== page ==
Mountain Stage Could Go Off The Air Due to Budget Cut Proposal


Mountain Stage could be in trouble. The two-hour radio show that broadcasts to over 170 NPR affiliates from West Virginia is facing a budget battle that could not only see the nearly 35-year-old music institution go off the air, but all other programing produced and distributed by West Virginia Public Broadcasting.

A recent budget proposal by West Virginia Governor Jim Justice proposes the elimination of all public funding for West Virginia Public Broadcasting, which relies on roughly 50% public funds to cover operating costs. This would not only doom Mountain Stage, but would take the West Virginia PBS station off the air, and force the company to lay off approximately 75% of its staff. And because the cuts would be immediate instead of phased in over time, they could trigger additional costs for West Virginia Public Broadcasting and the state to power down broadcast towers and break leases on land and equipment.

“This budget … eliminates all funding for WVPB’s Mountain Stage, West Virginia’s calling card to the world,” says Susan C. Hogan and Ted Armbrecht—Chairs of the Friends of West Virginia Public Broadcasting in an open letter. “More than 13,000 people attended a Mountain Stage concert in West Virginia last year, leading to more than $1 million in direct economic impact. What does the Governor’s proposed elimination of all funding for Mountain Stage save? $300,000 … We believe this would be unwise and irresponsible. We understand the state needs to save money, but such a drastic and immediate cut threatens the very existence of our state’s PBS and NPR stations.”

Mountain Stage is like the Austin City Limits of Appalachia. Each year the show produces 26 episodes at the Culture Center Theater in Charleston, West Virginia, though at times the Mountain Stage has moved to other locations, including the Kerrville Folk Festival in Texas, Fairbanks, Alaska, and has also broadcast from Canada and Scotland. 27 live albums from the Mountain Stage series have been released. Along with showcasing some of the best regional talent in the bluegrass, country, and roots relms, the prestige of Mountain Stage has attracted national-recognized performers such as Phish, R.E.M., and Norah Jones in the past.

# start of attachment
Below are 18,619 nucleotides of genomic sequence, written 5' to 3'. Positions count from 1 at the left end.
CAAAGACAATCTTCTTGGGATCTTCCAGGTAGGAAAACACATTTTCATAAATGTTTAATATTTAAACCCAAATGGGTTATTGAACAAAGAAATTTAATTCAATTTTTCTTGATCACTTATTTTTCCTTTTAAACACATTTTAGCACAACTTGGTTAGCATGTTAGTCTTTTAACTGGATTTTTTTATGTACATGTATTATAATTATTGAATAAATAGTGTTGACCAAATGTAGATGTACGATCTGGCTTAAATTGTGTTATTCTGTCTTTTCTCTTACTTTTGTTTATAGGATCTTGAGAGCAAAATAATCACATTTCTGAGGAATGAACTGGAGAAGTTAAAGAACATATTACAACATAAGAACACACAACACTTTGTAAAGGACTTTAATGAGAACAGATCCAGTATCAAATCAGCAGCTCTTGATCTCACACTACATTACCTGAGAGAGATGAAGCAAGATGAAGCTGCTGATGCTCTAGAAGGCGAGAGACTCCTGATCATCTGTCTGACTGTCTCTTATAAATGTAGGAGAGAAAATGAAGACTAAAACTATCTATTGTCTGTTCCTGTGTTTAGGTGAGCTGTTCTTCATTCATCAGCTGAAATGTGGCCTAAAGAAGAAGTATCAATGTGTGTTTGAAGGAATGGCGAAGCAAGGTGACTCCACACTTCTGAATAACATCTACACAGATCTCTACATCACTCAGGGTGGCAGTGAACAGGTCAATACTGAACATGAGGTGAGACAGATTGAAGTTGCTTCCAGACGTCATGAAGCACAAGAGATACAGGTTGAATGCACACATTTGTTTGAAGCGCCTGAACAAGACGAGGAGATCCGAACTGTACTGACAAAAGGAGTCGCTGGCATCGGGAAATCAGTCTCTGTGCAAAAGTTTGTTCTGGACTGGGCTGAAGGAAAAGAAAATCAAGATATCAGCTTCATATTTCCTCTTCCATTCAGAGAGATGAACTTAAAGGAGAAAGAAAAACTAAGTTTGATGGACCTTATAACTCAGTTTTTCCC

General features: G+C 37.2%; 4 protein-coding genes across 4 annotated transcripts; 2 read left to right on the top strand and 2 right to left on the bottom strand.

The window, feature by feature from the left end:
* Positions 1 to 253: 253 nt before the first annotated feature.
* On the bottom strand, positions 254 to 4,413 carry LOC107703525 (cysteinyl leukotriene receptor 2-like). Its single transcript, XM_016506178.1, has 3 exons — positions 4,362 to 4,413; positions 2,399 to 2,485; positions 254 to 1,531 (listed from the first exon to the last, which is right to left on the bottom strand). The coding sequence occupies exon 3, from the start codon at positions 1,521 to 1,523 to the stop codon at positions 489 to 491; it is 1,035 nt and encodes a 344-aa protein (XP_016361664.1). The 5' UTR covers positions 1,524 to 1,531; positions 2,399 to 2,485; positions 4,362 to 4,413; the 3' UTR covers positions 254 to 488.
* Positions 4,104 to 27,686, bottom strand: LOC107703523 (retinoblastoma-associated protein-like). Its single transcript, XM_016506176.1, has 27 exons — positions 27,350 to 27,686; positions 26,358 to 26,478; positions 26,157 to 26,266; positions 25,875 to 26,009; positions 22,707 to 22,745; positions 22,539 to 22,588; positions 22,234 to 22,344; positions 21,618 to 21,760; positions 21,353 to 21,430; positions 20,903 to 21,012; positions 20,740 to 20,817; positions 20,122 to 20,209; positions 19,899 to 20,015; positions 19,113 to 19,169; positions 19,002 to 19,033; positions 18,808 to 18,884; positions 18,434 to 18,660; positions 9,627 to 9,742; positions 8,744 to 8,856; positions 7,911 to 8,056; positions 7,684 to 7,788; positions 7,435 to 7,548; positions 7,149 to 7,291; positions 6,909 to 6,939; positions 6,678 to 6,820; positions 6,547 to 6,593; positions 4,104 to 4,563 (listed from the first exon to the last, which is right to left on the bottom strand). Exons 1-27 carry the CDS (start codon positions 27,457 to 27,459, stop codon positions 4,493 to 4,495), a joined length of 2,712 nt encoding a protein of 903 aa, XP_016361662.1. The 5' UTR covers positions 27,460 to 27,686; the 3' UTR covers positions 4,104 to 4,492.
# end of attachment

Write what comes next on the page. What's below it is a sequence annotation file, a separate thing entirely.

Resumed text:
“These proposed cuts are even more damaging because the Justice Administration did not consult anyone at West Virginia Public Broadcasting for advice. Currently, there is no transition plan for WVPB,” says Friends of West Virginia Public Broadcasting. “Eliminating all state funding endangers our ability to provide PBS Kids programming to low-income children who need it the most … West Virginia Public Broadcasting operates a 27-tower network that reaches all corners of our state. These proposed cuts would force many of the towers to be turned off. Even that takes time and money to do — and not doing it properly will expose the state to multi-million dollar lawsuits.”

These budget battles often result in had wringing on both sides. Budget proposals have put Mountain Stage in peril before, with the show always eventually finding a way forward, but only after a public outcry from fans of programming like Mountain Stage.

Some have accused West Virginia governor Jim Justice—a Democrat and billionaire—of playing politics with public funding. As David Folkenflik—a NPR media corespondent points out—in 2016 a report by NPR exposed that Jim Justice owed $15 million in taxes and fines.

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